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The Dennos Museum Center
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February 3 — May 26, 2024

The exhibition Hemingway in Comics provides a unique and entertaining lens for considering one of America’s most influential authors through themes that explore his origin story as well as his legendary iconic personas, both fact and fiction. In several appearances across multiple languages, Hemingway is often portrayed as the hypermasculine legend: bearded, boozed up, and ready to throw a punch. But just as often, comic book writers see past the bravado to the person, grappling with his own demons. Hemingway’s role in these comics ranges from the divine to the ridiculous, as his image is recorded, distorted, lampooned, and whittled down to its core.

Exhibition curator Robert K. Elder notes that comic book creators and Hemingway share a natural kinship. The comic book page demands an economy of words, much like Hemingway’s less-is-more “iceberg theory,” only in graphic form. In addition, he turned out to be the perfect avatar for comic book artists wanting to tell history-rich stories, as he experienced beautiful places during the most chaotic times: Paris in the 1920s, Spain during the Spanish Civil War, Cuba on the brink of revolution, France during World War II just after liberation. Elder’s research into Hemingway’s comic presence demonstrates the truly international reach of Hemingway as a pop culture icon.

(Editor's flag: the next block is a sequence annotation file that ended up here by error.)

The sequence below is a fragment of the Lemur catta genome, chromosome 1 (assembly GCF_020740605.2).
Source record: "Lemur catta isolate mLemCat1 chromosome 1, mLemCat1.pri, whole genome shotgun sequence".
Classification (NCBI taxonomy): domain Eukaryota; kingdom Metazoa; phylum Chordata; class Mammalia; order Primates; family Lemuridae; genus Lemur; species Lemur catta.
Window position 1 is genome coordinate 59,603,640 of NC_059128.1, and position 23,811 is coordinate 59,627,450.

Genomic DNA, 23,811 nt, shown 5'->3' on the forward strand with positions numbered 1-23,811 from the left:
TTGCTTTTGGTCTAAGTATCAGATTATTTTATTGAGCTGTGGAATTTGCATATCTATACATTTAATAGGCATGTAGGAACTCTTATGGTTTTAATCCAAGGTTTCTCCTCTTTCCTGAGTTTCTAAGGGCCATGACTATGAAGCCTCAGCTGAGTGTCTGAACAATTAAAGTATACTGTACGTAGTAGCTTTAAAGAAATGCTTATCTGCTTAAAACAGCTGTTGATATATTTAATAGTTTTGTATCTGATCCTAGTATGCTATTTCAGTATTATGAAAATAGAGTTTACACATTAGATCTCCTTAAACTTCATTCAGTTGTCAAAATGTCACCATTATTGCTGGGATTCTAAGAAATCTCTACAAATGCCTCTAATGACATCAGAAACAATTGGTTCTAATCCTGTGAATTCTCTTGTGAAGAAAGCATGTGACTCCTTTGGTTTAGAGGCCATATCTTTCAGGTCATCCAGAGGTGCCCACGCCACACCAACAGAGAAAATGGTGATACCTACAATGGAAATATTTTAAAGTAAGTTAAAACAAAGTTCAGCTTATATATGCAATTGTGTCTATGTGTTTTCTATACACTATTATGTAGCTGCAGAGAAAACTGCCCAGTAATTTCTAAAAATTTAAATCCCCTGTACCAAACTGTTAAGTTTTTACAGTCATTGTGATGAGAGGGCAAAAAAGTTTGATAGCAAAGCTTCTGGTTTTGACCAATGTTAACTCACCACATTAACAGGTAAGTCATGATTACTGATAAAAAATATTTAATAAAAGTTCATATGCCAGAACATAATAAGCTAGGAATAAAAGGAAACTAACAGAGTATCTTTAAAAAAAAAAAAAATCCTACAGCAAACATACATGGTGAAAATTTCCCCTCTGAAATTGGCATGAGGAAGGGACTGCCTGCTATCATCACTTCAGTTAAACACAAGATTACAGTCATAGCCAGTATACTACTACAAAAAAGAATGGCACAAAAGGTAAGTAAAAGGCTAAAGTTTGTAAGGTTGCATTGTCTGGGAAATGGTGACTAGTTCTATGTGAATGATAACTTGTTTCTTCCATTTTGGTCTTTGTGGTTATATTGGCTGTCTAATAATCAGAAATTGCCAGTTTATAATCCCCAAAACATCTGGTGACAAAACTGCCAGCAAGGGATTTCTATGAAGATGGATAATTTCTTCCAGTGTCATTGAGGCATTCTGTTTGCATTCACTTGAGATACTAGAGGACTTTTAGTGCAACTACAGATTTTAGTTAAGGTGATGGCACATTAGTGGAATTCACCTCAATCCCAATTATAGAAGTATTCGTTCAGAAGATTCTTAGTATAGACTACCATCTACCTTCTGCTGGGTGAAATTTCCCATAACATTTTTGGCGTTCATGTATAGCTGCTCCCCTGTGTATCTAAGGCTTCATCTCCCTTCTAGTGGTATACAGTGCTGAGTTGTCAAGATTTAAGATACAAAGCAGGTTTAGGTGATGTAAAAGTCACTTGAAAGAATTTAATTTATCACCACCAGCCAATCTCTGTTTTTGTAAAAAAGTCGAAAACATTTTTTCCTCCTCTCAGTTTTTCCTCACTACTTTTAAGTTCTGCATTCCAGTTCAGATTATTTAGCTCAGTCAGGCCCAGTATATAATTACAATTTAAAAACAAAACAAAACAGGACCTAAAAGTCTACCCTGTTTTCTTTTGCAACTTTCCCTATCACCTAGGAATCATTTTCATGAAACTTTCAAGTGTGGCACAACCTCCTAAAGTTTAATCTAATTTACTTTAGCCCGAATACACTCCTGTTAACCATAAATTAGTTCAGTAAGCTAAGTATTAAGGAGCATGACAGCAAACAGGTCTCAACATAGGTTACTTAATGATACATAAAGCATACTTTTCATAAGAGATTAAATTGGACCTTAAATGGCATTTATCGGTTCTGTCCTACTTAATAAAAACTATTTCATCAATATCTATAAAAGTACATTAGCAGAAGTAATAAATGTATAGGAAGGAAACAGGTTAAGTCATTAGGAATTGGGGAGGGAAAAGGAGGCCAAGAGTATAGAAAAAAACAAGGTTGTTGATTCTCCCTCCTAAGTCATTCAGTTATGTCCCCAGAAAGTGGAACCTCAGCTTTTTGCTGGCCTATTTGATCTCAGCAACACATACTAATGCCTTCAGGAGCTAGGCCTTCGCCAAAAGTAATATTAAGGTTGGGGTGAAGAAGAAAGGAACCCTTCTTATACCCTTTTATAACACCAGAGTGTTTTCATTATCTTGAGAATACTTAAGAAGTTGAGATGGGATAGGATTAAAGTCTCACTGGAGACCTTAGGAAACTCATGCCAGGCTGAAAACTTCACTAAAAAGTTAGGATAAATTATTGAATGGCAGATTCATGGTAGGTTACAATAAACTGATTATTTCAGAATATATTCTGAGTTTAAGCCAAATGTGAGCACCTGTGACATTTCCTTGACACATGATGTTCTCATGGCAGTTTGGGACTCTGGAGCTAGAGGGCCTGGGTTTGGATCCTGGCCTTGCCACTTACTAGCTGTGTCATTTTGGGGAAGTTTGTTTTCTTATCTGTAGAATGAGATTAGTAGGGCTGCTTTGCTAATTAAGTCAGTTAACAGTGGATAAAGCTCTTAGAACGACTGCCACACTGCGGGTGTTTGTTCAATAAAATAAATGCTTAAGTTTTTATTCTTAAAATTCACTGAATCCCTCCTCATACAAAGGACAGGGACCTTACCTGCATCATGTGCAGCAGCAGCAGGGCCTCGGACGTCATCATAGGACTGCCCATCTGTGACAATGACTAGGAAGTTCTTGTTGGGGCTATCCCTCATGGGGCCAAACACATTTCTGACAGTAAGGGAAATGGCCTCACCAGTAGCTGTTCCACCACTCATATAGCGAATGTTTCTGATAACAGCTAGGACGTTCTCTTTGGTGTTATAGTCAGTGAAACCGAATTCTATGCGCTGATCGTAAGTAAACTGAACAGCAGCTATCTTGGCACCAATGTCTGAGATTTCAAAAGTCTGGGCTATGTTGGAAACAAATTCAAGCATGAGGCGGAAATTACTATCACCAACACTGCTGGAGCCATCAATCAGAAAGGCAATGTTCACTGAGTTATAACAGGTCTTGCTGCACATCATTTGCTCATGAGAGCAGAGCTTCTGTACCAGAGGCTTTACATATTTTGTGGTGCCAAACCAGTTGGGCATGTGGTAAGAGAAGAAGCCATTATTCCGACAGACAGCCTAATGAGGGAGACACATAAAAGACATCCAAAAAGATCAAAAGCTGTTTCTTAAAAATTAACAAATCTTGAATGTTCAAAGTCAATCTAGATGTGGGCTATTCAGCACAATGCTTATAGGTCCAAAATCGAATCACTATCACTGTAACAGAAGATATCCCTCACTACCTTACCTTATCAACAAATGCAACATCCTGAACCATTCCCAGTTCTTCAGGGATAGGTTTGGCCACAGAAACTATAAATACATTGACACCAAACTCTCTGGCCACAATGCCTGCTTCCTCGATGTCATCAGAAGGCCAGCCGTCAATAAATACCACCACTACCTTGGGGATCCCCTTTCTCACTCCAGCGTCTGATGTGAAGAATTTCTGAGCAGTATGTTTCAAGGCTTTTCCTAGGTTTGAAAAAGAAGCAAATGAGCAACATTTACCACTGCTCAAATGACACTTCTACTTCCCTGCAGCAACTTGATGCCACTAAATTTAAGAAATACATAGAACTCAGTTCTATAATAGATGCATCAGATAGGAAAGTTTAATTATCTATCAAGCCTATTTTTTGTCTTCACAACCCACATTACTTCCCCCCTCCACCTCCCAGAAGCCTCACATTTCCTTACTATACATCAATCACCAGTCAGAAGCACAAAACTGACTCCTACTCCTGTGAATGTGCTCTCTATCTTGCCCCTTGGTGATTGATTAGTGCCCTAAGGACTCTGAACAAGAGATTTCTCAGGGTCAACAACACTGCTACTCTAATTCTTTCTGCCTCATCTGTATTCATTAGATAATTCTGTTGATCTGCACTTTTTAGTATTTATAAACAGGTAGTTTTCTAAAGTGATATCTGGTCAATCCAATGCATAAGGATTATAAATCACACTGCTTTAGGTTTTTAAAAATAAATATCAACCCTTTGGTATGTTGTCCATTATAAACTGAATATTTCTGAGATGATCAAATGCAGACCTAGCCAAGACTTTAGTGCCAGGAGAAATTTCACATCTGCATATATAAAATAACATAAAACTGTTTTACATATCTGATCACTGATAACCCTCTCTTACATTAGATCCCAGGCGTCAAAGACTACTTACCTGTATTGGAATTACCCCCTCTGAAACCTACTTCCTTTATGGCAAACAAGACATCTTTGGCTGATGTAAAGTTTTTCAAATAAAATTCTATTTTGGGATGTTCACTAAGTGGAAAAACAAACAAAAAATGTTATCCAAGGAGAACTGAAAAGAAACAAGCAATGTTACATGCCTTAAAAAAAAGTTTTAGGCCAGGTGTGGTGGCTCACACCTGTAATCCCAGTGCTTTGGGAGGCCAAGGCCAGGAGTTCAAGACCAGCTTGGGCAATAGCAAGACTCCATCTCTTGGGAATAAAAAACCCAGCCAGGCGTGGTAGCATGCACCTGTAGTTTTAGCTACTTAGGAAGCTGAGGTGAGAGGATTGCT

Hemingway in Comics presents a new, more complicated way to look at Hemingway: a man, an artist, and a character that has taken on a life of its own and allows visitors to consider why Hemingway’s image, in particular, is so enduring. However, this exhibition is not only for the dedicated Hemingway fan, it will appeal to all those with an appreciation for comics, pop culture, and the absurd.



Some of the labels and comics in this exhibition make references to suicide and sexual assault. If you prefer not to view this content, please continue past the section titled Deconstructing the Myth.


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Image: Luca Pozza, Production art for Laguna Hemingway pages 58 – 59, 2020; Felt tip pen, watercolor, and ecoline on patinated 350-grain ivory cardboard, 13 x 19 inches (image); Courtesy of Robert K. Elder. Detail.